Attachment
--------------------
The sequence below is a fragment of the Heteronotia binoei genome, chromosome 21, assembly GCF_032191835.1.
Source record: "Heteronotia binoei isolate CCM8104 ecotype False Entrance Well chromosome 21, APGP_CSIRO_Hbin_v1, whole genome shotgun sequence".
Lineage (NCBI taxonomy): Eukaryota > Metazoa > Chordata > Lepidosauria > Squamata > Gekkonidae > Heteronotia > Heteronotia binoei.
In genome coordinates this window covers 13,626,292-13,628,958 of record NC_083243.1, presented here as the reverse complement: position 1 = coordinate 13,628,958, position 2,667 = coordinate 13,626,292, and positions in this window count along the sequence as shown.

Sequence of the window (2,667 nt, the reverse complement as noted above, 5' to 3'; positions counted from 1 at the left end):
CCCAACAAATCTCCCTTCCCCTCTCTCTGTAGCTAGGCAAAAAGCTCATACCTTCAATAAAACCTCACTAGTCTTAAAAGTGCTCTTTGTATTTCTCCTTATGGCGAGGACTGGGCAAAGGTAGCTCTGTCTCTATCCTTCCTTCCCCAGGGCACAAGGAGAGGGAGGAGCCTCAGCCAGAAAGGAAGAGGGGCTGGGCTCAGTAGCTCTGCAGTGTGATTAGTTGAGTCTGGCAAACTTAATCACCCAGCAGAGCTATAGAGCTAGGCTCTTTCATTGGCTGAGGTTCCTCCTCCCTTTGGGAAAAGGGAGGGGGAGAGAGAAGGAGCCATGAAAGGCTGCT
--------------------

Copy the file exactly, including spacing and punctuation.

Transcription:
The sequence below is a fragment of the Heteronotia binoei genome, chromosome 21, assembly GCF_032191835.1.
Source record: "Heteronotia binoei isolate CCM8104 ecotype False Entrance Well chromosome 21, APGP_CSIRO_Hbin_v1, whole genome shotgun sequence".
Lineage (NCBI taxonomy): Eukaryota > Metazoa > Chordata > Lepidosauria > Squamata > Gekkonidae > Heteronotia > Heteronotia binoei.
In genome coordinates this window covers 13,626,292-13,628,958 of record NC_083243.1, presented here as the reverse complement: position 1 = coordinate 13,628,958, position 2,667 = coordinate 13,626,292, and positions in this window count along the sequence as shown.

Sequence of the window (2,667 nt, the reverse complement as noted above, 5' to 3'; positions counted from 1 at the left end):
CCCAACAAATCTCCCTTCCCCTCTCTCTGTAGCTAGGCAAAAAGCTCATACCTTCAATAAAACCTCACTAGTCTTAAAAGTGCTCTTTGTATTTCTCCTTATGGCGAGGACTGGGCAAAGGTAGCTCTGTCTCTATCCTTCCTTCCCCAGGGCACAAGGAGAGGGAGGAGCCTCAGCCAGAAAGGAAGAGGGGCTGGGCTCAGTAGCTCTGCAGTGTGATTAGTTGAGTCTGGCAAACTTAATCACCCAGCAGAGCTATAGAGCTAGGCTCTTTCATTGGCTGAGGTTCCTCCTCCCTTTGGGAAAAGGGAGGGGGAGAGAGAAGGAGCCATGAAAGGCTGCT